"Given the growing cyberthreats that America faces, it is critical that Congress works with the Administration and stakeholders to enhance our cybersecurity efforts to protect our nation," Carper said.
The comments by the chairs of three powerful Senate committees make it clear that CISPA won't be formally debated in the Senate this year. Even if it had passed the Senate, the White House has hinted it would veto the bill if it lands on the President's desk in its present form.
The developments are sure to be welcomed by interest groups like the Electronic Frontier Foundation, the American Civil Liberties Union and numerous others that describe CISPA as dangerous.
Security practitioners have argued that being able to share information about new vulnerabilities, malware threats and attack signatures is vital to their ability to detect and respond to malicious attacks. Almost every major technology company and industry group supports the legislation that passed the House.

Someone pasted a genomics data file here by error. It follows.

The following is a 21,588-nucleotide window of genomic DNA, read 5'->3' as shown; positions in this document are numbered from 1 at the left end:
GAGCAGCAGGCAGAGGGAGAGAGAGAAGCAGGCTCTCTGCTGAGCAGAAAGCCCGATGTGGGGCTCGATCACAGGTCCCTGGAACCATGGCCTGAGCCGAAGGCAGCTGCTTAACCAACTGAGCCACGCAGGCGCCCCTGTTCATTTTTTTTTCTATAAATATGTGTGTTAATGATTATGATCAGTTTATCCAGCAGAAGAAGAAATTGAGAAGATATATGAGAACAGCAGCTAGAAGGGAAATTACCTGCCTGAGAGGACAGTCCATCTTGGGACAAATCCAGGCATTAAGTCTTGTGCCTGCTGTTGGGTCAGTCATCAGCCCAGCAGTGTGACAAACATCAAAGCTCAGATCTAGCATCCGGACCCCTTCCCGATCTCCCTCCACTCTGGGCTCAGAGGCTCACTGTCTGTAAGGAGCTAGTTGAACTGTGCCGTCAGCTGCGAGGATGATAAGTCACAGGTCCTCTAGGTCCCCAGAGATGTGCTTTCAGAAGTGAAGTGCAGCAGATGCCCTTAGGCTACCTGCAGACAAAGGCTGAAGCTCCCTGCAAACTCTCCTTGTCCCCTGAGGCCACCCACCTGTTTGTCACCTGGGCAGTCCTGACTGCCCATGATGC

But the EFF, ACLU and others maintain that the law, as worded, is extraordinarily ambiguous and will allow the government to monitor and gather broad swathes of private information on ordinary Internet users under the pretext of cybersecurity.
CISPA proponents insist that all threat data that is gathered and shared under the provisions of the bill would be completely anonymized and stripped of personal identity data. Nonetheless, advocacy groups say it would permit communications service providers to share stored emails, text messages and files with the government.
Mark Jaycox, a staff attorney at the EFF today said the statements by Senate lawmakers are encouraging.
"Time and time again privacy advocates have pointed to problematic flaws in CISPA," Jaycox said. "Though the authors are unwilling to listen, it's reassuring to see a veto threat from the President and confirmation from the Senate that the bill will not move."
Jaikumar Vijayan covers data security and privacy issues, financial services security and e-voting for Computerworld. Follow Jaikumar on Twitter at @jaivijayan, or subscribe to Jaikumar's RSS feed . His e-mail address is email@example.com.
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